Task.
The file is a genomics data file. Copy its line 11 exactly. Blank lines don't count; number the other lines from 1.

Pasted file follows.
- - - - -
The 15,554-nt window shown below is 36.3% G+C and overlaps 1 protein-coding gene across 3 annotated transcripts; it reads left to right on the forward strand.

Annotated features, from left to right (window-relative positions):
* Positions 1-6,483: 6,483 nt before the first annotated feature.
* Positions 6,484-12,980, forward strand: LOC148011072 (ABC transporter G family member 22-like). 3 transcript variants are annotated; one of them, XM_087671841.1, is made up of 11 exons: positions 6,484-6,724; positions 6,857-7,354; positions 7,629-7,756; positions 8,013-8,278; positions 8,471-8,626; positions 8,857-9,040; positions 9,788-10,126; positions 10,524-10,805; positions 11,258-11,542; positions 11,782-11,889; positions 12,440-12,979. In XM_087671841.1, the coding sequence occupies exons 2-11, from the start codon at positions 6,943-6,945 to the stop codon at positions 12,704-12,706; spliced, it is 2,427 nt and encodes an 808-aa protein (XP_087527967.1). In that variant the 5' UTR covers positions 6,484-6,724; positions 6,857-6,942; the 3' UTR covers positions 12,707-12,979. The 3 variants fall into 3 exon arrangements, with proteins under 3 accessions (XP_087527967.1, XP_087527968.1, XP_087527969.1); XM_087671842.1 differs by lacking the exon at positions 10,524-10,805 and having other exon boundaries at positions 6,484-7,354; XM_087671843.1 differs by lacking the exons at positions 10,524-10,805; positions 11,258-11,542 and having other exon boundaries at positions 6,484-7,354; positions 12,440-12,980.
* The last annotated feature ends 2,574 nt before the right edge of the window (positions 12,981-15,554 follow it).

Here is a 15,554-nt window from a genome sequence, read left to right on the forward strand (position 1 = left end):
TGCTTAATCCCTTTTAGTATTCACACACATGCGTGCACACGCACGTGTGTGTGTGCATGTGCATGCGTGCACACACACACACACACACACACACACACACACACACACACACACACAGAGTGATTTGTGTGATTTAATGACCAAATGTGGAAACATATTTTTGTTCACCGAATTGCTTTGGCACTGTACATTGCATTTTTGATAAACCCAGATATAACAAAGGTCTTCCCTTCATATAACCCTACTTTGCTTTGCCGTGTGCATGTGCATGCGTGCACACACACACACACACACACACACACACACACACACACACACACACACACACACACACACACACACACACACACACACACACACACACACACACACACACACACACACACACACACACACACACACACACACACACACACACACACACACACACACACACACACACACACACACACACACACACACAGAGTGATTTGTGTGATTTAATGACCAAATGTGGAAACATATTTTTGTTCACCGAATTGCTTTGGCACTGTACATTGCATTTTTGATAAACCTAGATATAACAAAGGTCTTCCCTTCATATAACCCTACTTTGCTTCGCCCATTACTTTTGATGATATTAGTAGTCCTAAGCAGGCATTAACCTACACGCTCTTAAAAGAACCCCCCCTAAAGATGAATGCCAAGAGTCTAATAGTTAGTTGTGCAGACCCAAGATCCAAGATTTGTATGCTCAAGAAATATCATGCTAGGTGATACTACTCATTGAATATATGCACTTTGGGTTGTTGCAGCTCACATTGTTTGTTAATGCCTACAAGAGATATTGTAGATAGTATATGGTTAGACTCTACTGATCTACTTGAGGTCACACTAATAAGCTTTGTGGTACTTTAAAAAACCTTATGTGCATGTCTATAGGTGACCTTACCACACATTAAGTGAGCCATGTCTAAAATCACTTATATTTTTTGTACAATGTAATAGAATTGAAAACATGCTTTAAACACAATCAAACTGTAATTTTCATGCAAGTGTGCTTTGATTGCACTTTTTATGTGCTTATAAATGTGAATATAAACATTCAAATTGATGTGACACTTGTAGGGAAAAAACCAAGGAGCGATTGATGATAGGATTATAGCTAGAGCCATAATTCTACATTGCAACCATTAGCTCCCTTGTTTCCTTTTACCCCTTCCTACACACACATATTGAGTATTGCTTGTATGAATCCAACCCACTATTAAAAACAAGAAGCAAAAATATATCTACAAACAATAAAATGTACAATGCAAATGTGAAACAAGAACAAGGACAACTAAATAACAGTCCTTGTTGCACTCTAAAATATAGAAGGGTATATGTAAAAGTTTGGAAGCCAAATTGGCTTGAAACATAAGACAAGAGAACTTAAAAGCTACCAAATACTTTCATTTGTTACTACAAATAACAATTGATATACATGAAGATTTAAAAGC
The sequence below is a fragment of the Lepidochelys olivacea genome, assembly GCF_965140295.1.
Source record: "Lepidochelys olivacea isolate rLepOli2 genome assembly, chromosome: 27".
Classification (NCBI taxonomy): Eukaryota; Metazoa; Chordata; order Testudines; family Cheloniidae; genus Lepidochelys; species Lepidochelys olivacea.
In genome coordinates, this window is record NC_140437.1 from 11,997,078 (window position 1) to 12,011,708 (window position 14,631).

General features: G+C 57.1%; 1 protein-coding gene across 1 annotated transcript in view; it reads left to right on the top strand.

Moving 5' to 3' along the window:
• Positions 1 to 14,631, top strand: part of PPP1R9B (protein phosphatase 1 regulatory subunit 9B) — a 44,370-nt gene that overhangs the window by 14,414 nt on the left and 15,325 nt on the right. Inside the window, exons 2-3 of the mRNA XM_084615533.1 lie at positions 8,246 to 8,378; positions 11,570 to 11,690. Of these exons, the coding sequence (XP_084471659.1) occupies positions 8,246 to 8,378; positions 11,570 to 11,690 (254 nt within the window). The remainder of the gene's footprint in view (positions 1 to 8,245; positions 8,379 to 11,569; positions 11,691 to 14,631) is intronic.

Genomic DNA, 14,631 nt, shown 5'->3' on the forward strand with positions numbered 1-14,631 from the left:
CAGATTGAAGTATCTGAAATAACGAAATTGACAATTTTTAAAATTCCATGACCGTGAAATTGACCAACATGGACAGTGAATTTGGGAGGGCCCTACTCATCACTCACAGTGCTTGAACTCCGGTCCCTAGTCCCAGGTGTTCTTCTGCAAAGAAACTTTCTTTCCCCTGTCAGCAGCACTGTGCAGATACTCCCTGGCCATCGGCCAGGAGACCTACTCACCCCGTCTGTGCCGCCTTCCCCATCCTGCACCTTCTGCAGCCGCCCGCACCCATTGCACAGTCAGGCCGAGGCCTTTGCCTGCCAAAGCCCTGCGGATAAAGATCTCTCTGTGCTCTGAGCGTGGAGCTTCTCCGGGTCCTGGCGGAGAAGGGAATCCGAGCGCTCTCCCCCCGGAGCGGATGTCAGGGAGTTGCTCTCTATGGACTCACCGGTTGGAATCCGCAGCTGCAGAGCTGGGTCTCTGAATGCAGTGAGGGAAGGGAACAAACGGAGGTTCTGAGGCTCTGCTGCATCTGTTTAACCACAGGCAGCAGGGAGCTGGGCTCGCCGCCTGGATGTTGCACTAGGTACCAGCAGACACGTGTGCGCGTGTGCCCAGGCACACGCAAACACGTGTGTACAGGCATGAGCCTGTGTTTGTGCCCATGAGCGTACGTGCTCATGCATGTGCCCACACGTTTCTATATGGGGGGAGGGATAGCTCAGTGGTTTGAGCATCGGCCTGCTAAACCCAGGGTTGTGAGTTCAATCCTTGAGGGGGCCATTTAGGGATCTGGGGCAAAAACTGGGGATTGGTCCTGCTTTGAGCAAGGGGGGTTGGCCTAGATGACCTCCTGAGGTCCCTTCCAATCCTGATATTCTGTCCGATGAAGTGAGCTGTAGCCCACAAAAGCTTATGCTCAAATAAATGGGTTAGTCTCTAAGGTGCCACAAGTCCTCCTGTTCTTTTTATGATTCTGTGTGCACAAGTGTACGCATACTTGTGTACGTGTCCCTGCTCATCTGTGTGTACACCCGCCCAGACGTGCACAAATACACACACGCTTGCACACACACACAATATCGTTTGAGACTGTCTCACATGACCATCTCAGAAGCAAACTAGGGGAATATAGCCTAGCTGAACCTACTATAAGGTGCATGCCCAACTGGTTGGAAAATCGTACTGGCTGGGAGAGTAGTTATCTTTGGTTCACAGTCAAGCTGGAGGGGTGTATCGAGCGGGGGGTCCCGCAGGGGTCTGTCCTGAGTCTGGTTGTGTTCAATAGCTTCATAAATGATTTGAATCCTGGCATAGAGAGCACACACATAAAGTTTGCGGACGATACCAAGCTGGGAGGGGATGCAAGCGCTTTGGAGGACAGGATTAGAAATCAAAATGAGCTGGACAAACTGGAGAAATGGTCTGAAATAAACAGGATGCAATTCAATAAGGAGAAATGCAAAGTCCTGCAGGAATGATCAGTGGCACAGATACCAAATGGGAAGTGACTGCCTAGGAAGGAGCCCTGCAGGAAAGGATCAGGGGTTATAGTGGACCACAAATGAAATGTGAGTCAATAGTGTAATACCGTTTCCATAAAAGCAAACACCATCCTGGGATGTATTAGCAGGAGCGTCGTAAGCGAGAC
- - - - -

In genome coordinates, this window is record NC_140437.1 from 11,997,078 (window position 1) to 12,011,708 (window position 14,631).